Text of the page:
Printer with a Social Mission

 - Jan 18, 2012
References: socialimprints & businessweek
Jeff Sheinbein and Kevin McCracken, co-founders of Social Imprints, were named one of America's Most Promising Social Entrepreneurs, and then they were voted by readers as the top choice. Based in San Francisco, Social Imprints is a printing company that offers higher-paying employment to at-risk adults. got the opportunity to talk with Kevin McCracken, and hopefully, by the end of it, you'll see what Bloomberg Businessweek readers see in this American social business.

Four Questions with Kevin McCracken

1. How did the idea for the business model come about?

Social Imprints was incorporated in 2008, but the seeds of the company were planted in 1999. At the time, Jeff Sheinbein, now Social Imprints CEO, was executive director of a San Francisco non-profit printing company called AI, that hired recovering drug addicts and formerly homeless individuals. Jeff advertised for an admin assistant, and I came in days later, as a shy young man, to apply.

I'd been referred by a counselor at Walden House, a Bay Area drug rehab and treatment center. Jeff liked me I was hired. Soon, I was answering phones, filing paperwork, and performing other duties. My energy and enthusiasm were immediately apparent, and I was soon promoted to sales manager. In 2004, I became executive director, when Jeff was invited to help start a similar non-profit social-based printing company in London.

When Jeff returned from London, we met again with the intention of starting a new social enterprise. After throwing around a bunch of ideas, a sales driving printing company was agreed on. With the shared experience in printing & social enterprise the idea seemed perfect.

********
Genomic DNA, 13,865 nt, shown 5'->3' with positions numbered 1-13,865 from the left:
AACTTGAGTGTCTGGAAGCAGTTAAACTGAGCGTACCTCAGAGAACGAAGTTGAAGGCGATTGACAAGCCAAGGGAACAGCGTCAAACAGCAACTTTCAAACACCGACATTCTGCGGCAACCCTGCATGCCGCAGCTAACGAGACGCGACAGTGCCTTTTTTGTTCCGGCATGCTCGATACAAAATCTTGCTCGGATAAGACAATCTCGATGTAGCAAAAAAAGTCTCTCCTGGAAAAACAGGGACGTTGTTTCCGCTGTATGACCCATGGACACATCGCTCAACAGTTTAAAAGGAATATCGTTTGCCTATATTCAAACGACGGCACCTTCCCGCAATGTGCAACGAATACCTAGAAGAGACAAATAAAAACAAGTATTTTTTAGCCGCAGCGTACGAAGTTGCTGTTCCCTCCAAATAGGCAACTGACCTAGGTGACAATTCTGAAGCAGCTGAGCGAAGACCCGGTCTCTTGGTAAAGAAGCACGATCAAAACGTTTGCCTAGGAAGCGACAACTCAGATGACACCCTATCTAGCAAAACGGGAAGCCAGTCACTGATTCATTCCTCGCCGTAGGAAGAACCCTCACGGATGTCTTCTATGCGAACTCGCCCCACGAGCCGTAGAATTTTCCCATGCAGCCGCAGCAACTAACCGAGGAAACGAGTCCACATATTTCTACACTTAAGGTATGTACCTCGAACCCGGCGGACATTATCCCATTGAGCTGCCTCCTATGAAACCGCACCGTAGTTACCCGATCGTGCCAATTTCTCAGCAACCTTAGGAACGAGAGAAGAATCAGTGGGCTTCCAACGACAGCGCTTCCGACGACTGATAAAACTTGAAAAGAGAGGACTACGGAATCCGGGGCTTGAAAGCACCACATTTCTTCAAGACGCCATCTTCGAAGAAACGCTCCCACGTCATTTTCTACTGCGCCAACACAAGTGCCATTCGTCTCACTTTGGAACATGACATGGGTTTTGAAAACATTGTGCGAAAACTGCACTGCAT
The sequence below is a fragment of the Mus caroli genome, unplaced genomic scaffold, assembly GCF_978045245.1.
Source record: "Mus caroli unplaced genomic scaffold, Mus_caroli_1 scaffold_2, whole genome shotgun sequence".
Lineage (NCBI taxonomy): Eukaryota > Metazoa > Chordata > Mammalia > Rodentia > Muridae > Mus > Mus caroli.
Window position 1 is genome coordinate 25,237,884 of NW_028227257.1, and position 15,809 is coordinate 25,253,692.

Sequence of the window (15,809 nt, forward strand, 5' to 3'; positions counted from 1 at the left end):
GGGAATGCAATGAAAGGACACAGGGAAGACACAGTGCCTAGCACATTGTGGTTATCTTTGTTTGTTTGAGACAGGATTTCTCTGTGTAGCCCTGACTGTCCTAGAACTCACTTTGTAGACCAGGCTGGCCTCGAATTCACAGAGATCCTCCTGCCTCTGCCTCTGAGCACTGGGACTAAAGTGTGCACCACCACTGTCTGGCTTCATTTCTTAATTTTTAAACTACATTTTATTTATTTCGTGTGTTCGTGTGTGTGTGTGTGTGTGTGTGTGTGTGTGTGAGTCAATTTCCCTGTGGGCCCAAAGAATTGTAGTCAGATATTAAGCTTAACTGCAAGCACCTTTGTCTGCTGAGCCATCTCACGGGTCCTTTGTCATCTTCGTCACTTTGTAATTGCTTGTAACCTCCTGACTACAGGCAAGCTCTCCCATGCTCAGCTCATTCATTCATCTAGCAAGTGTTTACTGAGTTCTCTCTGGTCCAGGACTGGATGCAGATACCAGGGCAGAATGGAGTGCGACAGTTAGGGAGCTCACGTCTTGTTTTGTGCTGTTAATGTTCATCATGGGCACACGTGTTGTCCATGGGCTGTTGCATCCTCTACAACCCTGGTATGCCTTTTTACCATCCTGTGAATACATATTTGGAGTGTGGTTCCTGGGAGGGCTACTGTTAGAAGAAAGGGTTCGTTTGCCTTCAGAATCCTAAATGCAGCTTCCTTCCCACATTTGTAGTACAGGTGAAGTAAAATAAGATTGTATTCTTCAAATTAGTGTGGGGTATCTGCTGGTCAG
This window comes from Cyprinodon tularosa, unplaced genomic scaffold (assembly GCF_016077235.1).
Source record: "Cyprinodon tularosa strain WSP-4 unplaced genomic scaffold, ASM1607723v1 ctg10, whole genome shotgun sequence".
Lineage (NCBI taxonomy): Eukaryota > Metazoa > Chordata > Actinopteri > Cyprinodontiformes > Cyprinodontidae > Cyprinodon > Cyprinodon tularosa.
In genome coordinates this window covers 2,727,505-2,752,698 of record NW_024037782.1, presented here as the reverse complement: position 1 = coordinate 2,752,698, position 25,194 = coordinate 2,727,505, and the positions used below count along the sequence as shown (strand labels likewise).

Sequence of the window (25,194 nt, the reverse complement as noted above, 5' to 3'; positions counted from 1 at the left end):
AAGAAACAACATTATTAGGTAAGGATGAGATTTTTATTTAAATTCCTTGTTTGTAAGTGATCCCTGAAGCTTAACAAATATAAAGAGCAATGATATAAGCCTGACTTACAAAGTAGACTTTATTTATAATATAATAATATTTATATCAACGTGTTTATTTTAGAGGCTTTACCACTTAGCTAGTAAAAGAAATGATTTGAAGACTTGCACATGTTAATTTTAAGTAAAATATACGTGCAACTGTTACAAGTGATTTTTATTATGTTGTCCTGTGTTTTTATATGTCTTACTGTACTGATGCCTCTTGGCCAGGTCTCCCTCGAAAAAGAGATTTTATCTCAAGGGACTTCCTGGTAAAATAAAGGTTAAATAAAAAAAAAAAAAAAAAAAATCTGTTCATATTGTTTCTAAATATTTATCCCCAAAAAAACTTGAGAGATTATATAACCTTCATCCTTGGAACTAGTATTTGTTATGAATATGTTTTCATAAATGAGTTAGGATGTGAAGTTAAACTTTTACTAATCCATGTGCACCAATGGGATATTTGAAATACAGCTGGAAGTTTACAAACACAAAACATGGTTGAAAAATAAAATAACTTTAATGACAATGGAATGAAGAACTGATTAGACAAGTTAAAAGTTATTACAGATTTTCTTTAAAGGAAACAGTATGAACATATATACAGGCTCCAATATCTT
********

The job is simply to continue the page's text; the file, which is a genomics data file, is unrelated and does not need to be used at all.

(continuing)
2. How did you decide to join this sector?

Both Jeff & I have decided it is in our DNA to work in social enterprise. We have both tried to do other work and it is just not satisfying.

3. How do you get your inspiration?

We are inspired by the need we see in the community around us and our personal experiences. The work itself is an inspiration. For me, it is part of my life to give back the opportunities I was given. Although it is not always easy, we have had each other to lean on as well.

4. How do you reset yourself to be creative? Do you have any rituals?

I have been playing drums for 20 years, so when I get tired and worn out, frustrated I try to head into the studio to just play. I also meditate twice a day, and spend time with my wife and daughter. Having a child has changed my motivation on many levels. I want to leave her something more than just a business, I want to give her something that she can see makes a difference.